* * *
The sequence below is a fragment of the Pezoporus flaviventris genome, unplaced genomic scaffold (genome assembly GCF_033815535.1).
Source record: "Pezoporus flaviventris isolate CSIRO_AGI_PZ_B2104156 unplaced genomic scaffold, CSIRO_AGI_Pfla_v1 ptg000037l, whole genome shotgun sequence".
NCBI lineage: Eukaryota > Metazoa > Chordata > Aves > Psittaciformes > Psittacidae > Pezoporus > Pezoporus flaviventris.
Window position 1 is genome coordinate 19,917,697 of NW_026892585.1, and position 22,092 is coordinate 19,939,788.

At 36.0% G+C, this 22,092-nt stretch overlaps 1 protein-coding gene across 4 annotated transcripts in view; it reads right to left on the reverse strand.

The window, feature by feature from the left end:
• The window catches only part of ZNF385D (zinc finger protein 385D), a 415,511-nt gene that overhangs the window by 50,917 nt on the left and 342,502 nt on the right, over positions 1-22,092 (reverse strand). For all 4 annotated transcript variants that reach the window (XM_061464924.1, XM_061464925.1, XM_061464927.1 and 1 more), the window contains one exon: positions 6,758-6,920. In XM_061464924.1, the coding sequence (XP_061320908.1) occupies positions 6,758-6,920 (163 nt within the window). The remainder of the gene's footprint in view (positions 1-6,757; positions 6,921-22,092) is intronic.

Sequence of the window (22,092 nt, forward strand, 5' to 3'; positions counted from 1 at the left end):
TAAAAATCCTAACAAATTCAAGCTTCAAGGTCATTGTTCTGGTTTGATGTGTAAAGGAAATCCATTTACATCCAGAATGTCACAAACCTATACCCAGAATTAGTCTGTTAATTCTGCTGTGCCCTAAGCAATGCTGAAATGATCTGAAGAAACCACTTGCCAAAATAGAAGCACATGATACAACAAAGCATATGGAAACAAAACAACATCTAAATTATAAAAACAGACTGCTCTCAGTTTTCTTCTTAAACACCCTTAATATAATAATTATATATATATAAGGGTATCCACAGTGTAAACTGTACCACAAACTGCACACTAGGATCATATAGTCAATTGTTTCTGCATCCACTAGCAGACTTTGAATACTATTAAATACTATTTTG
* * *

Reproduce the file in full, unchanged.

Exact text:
The sequence below is a fragment of the Pezoporus flaviventris genome, unplaced genomic scaffold (genome assembly GCF_033815535.1).
Source record: "Pezoporus flaviventris isolate CSIRO_AGI_PZ_B2104156 unplaced genomic scaffold, CSIRO_AGI_Pfla_v1 ptg000037l, whole genome shotgun sequence".
NCBI lineage: Eukaryota > Metazoa > Chordata > Aves > Psittaciformes > Psittacidae > Pezoporus > Pezoporus flaviventris.
Window position 1 is genome coordinate 19,917,697 of NW_026892585.1, and position 22,092 is coordinate 19,939,788.

At 36.0% G+C, this 22,092-nt stretch overlaps 1 protein-coding gene across 4 annotated transcripts in view; it reads right to left on the reverse strand.

The window, feature by feature from the left end:
• The window catches only part of ZNF385D (zinc finger protein 385D), a 415,511-nt gene that overhangs the window by 50,917 nt on the left and 342,502 nt on the right, over positions 1-22,092 (reverse strand). For all 4 annotated transcript variants that reach the window (XM_061464924.1, XM_061464925.1, XM_061464927.1 and 1 more), the window contains one exon: positions 6,758-6,920. In XM_061464924.1, the coding sequence (XP_061320908.1) occupies positions 6,758-6,920 (163 nt within the window). The remainder of the gene's footprint in view (positions 1-6,757; positions 6,921-22,092) is intronic.

Sequence of the window (22,092 nt, forward strand, 5' to 3'; positions counted from 1 at the left end):
TAAAAATCCTAACAAATTCAAGCTTCAAGGTCATTGTTCTGGTTTGATGTGTAAAGGAAATCCATTTACATCCAGAATGTCACAAACCTATACCCAGAATTAGTCTGTTAATTCTGCTGTGCCCTAAGCAATGCTGAAATGATCTGAAGAAACCACTTGCCAAAATAGAAGCACATGATACAACAAAGCATATGGAAACAAAACAACATCTAAATTATAAAAACAGACTGCTCTCAGTTTTCTTCTTAAACACCCTTAATATAATAATTATATATATATAAGGGTATCCACAGTGTAAACTGTACCACAAACTGCACACTAGGATCATATAGTCAATTGTTTCTGCATCCACTAGCAGACTTTGAATACTATTAAATACTATTTTG